Queen Benerib’s name appears alongside that of king Hor-Aha on many occasions. Thus it is likely she was Aha’s wife, maybe even the principal wife. Minor wives were not likely to have their names written together with the king, especially in the king’s tomb.
They may have had children, but we do not know if this is so. No burial of their children has been found, and the son who inherited Hor-Aha’s crown was not Benerib’s son. Instead his mother was another wife of the king, Khenthap.
Benerib’s name means ”Sweet of Heart”. Was this her birth name, or a name given to her by the king?
(Thank you, Joan Lansberry, for the kind permission to use your photo. of the little statuette found in Benerib's tomb - the only human statuette found in tombs of Abydos.)
(Here is a link to picture of an ivory panel at the Bostom Museum of Fine Arts with the names of Hor-Aha and Benerib. It is standing on its tip, you can see the serekh of Hor-Aha in the centre, and Benerib's name is only partially visible at the bottom.)
Below is a picture of a fragment of ivory at the British Museum. Here the names of Hor-Aha and Benerib are better shown. Reference photo is from Wikimedia, under common license.
Benerib's name was found written in king Aha’s tomb complex in Abydos, right next to the king’s sepulchre. It has been suggested that chamber B14 at Umm el-Qaab was Benerib’s, and Aha’s were the chambers B10, B15 and B19.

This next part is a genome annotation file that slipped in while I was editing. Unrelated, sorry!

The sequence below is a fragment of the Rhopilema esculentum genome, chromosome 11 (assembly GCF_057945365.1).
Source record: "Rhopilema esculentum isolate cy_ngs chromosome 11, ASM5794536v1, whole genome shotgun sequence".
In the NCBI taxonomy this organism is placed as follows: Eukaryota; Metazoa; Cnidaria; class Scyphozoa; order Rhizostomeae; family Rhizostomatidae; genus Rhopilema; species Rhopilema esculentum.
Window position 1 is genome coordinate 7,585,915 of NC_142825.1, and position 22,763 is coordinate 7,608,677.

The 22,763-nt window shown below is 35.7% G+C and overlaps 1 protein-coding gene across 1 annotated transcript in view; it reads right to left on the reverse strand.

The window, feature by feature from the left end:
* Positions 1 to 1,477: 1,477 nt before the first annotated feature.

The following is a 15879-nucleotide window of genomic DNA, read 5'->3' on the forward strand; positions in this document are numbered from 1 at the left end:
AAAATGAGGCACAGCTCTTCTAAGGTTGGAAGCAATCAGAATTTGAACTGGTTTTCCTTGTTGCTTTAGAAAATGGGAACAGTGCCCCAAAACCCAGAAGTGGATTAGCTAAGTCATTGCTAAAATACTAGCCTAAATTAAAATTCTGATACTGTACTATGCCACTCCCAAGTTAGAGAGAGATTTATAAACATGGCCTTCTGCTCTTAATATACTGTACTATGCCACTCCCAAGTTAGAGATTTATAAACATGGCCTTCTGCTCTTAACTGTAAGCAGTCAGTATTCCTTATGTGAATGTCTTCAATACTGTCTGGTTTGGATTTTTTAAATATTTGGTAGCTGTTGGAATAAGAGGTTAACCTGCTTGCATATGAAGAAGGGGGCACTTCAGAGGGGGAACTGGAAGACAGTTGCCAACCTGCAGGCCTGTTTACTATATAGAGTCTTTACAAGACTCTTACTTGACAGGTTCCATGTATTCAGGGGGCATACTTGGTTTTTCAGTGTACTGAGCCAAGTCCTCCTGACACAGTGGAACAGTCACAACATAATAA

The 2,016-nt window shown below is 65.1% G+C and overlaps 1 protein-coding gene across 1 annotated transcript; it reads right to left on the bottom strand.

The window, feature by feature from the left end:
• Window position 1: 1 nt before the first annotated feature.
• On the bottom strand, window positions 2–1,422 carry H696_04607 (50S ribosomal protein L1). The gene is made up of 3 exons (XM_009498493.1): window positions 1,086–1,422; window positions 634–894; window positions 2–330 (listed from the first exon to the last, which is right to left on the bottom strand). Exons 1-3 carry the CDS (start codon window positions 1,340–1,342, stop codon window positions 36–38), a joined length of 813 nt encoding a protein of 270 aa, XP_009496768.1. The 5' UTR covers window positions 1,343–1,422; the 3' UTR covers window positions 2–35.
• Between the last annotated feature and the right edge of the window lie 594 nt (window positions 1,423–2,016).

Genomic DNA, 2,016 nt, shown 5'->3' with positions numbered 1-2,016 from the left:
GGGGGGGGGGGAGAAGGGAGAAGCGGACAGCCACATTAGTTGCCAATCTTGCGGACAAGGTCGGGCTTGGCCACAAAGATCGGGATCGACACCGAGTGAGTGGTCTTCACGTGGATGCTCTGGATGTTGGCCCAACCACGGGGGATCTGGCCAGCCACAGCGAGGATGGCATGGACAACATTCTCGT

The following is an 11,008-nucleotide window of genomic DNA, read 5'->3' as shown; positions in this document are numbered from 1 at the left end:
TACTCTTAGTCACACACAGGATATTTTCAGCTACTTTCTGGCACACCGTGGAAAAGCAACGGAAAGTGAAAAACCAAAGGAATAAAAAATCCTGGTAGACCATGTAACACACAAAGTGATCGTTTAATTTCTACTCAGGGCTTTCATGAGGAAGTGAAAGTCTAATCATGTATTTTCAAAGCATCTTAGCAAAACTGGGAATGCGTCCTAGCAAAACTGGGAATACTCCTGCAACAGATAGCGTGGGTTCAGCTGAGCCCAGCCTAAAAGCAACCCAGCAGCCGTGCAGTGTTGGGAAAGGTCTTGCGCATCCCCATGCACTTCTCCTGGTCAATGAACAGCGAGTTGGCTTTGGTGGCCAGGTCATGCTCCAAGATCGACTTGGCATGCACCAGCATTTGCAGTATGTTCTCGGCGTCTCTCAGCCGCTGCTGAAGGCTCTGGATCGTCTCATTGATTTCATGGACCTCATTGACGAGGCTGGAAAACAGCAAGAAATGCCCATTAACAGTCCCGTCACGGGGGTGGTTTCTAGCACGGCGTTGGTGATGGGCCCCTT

So maybe she was buried in his tomb. As we know, king Aha had several subsidiary burials, and that the occupants of those graves were probably ritually sacrificed, the thought arises that Benerib was one of those who were killed to serve the king in the afterlife.
Still, we do not know. She might have died before the king, and been important enough to be buried in his tomb. Or indeed she was a minor queen who was killed to accompany her king. This was a cruel practise of the First Dynasty. When we wonder why people allowed this, we must remember the afterlife beliefs of the time. During the early Dynastic age people believed that only the Pharaoh could reach the afterlife. The fact that retainer sacrifice was practiced tells us people believed these sacrificed people would reach the afterlife with the king. And so they may even have volunteered to die, to reach eternal life.
A little ivory sculpture was found in Hor-Aha’s tomb. It is a lady with a long dress and bent arms. Was this a little statuette of Benerib? Or an early shabti - a servant statue that would later in Egyptian history replace the retainer sacrifices? A small picture of the statuette is at the beginning of the page, and here is the link to its museum page at Boston Museum of Fine Arts.
Benerib (or Berner-Ib) may have been related to Neithhotep - it has even been suggested Neithhotep was her mother, but there is no proof of this. Benerib’s name was found on items in Naqada, at the site of Neithhotep’s burial.
1. Queen Benerib’s name means
2. Was Benerib the mother of Hor-Aha’s successor?
Benerib was related to
4. Benerib was buried in
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